SIU Director’s Report - Case # 22-TCI-129
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Mandate of the SIU
Under the SIU Act, the Director of the SIU must determine based on the evidence gathered in an investigation whether there are reasonable grounds to believe that a criminal offence was committed. If such grounds exist, the Director has the authority to lay a criminal charge against the official. Alternatively, in cases where no reasonable grounds exist, the Director cannot lay charges. Where no charges are laid, a report of the investigation is prepared and released publicly, except in the case of reports dealing with allegations of sexual assault, in which case the SIU Director may consult with the affected person and exercise a discretion to not publicly release the report having regard to the affected person’s privacy interests.
Special Investigations Unit Act, 2019Pursuant to section 34, certain information may not be included in this report. This information may include, but is not limited to, the following:
- The name of, and any information identifying, a subject official, witness official, civilian witness or affected person.
- Information that may result in the identity of a person who reported that they were sexually assaulted being revealed in connection with the sexual assault.
- Information that, in the opinion of the SIU Director, could lead to a risk of serious harm to a person.
- Information that discloses investigative techniques or procedures.
- Information, the release of which is prohibited or restricted by law.
- Information in which a person’s privacy interest in not having the information published clearly outweighs the public interest in having the information published.
Freedom of Information and Protection of Privacy ActPursuant to section14 (i.e., law enforcement), certain information may not be included in this report. This information may include, but is not limited to, the following:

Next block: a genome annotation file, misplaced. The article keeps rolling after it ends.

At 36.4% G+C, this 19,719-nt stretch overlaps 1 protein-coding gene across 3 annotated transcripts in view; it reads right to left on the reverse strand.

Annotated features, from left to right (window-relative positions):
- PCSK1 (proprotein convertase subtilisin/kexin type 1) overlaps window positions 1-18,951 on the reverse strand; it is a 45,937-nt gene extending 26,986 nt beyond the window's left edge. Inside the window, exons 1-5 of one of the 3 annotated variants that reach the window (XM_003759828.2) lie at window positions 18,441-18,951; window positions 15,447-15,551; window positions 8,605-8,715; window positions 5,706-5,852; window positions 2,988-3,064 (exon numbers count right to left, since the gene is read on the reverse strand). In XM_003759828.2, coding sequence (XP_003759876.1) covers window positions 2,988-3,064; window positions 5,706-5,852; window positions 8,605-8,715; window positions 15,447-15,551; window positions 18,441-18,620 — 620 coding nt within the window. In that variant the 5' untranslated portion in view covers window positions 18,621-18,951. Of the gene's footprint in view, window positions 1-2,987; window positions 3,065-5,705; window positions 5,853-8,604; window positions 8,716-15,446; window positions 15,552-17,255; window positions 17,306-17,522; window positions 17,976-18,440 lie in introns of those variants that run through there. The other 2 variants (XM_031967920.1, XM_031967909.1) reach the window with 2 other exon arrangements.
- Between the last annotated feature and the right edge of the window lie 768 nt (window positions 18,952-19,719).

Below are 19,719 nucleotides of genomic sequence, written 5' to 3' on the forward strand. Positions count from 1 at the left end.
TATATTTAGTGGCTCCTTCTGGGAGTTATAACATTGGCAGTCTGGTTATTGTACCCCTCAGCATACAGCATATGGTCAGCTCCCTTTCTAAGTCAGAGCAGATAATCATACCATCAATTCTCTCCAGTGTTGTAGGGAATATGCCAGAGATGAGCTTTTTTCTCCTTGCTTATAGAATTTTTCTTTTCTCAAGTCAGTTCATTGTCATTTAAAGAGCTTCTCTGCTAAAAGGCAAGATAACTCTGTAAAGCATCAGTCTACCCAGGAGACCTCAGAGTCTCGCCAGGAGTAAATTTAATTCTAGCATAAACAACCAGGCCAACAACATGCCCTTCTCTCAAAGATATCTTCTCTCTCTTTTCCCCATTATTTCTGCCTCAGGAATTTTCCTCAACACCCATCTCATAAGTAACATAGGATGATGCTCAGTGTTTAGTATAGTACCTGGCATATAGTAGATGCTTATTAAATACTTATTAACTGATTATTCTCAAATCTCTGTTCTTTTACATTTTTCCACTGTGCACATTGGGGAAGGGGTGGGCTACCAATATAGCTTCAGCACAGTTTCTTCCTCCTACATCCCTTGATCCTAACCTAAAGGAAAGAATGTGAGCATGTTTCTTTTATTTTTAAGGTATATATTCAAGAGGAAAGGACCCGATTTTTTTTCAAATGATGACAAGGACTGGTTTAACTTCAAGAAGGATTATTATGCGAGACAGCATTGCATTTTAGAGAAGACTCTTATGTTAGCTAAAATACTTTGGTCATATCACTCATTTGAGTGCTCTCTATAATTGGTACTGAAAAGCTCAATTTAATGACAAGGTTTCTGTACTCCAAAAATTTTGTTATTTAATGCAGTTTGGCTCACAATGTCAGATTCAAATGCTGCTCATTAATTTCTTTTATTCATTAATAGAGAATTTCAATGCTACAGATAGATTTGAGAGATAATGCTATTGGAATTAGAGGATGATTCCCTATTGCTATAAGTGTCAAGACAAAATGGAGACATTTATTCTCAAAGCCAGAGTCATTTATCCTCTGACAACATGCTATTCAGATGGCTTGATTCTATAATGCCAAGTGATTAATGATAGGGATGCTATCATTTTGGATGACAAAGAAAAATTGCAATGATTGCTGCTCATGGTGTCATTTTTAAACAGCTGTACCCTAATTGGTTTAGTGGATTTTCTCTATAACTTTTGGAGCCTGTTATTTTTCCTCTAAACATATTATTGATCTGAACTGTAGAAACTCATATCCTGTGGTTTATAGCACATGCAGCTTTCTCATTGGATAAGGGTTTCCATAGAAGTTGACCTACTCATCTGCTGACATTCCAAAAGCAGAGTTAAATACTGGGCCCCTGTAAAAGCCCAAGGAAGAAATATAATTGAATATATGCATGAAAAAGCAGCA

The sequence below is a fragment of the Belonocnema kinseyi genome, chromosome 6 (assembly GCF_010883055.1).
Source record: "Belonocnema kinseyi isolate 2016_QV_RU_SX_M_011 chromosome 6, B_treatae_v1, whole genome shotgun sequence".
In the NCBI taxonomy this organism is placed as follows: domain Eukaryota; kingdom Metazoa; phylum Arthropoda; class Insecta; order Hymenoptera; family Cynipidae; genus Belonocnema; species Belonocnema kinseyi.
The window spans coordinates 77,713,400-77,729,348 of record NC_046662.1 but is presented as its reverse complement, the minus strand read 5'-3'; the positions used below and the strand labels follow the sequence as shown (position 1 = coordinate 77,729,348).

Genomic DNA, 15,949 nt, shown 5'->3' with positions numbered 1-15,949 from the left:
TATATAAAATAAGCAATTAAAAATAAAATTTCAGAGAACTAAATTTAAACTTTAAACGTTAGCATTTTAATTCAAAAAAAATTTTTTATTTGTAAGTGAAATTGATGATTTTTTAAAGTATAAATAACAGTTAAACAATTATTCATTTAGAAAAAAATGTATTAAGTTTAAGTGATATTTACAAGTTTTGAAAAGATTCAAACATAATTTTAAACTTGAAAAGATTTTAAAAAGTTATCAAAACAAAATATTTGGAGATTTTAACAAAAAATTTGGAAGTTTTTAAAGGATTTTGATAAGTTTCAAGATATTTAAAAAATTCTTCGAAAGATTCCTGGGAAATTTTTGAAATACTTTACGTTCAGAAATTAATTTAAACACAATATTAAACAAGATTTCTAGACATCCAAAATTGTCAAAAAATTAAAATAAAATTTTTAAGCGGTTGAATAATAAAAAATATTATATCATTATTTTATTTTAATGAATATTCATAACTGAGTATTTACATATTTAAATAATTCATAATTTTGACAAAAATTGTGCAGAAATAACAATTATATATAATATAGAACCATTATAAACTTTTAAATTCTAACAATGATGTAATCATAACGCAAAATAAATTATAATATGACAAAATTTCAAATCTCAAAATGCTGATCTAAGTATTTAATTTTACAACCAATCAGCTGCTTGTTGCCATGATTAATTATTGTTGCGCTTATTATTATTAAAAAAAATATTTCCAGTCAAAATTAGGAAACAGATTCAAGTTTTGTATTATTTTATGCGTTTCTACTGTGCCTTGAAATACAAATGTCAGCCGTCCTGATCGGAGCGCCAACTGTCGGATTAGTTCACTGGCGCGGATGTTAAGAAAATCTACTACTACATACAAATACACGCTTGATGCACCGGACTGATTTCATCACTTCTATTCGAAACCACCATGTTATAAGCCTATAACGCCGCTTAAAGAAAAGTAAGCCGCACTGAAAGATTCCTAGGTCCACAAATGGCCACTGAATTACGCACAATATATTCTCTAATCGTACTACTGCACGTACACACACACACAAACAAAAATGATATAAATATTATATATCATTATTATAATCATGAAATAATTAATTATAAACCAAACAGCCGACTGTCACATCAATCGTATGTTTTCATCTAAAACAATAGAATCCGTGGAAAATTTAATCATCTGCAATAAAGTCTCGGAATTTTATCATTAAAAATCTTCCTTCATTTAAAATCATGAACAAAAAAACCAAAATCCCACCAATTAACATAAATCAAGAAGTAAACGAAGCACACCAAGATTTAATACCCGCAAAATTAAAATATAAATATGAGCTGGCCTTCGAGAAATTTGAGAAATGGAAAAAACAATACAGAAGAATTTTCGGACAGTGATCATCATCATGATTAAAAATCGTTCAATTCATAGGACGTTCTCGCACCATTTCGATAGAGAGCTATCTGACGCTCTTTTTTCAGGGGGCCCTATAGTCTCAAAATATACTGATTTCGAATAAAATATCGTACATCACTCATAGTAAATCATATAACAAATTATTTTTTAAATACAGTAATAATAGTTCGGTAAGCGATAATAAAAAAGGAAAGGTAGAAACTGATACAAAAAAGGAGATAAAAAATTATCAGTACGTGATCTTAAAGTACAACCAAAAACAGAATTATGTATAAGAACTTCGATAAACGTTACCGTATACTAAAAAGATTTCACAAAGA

- Confidential investigative techniques and procedures used by law enforcement agencies; and
- Information that could reasonably be expected to interfere with a law enforcement matter or an investigation undertaken with a view to a law enforcement proceeding.
- The names of persons, including civilian witnesses, and subject and witness officials;
- Location information;
- Witness statements and evidence gathered in the course of the investigation provided to the SIU in confidence; and
- Other identifiers which are likely to reveal personal information about individuals involved in the investigation.
Personal Health Information Protection Act, 2004Pursuant to this legislation, any information related to the personal health of identifiable individuals is not included.
Other proceedings, processes, and investigationsInformation may also have been excluded from this report because its release could undermine the integrity of other proceedings involving the same incident, such as criminal proceedings, coroner’s inquests, other public proceedings and/or other law enforcement investigations.
A person sustains a “serious injury” for purposes of the SIU’s jurisdiction if they: sustain an injury as a result of which they are admitted to hospital; suffer a fracture to the skull, or to a limb, rib or vertebra; suffer burns to a significant proportion of their body; lose any portion of their body; or, as a result of an injury, experience a loss of vision or hearing.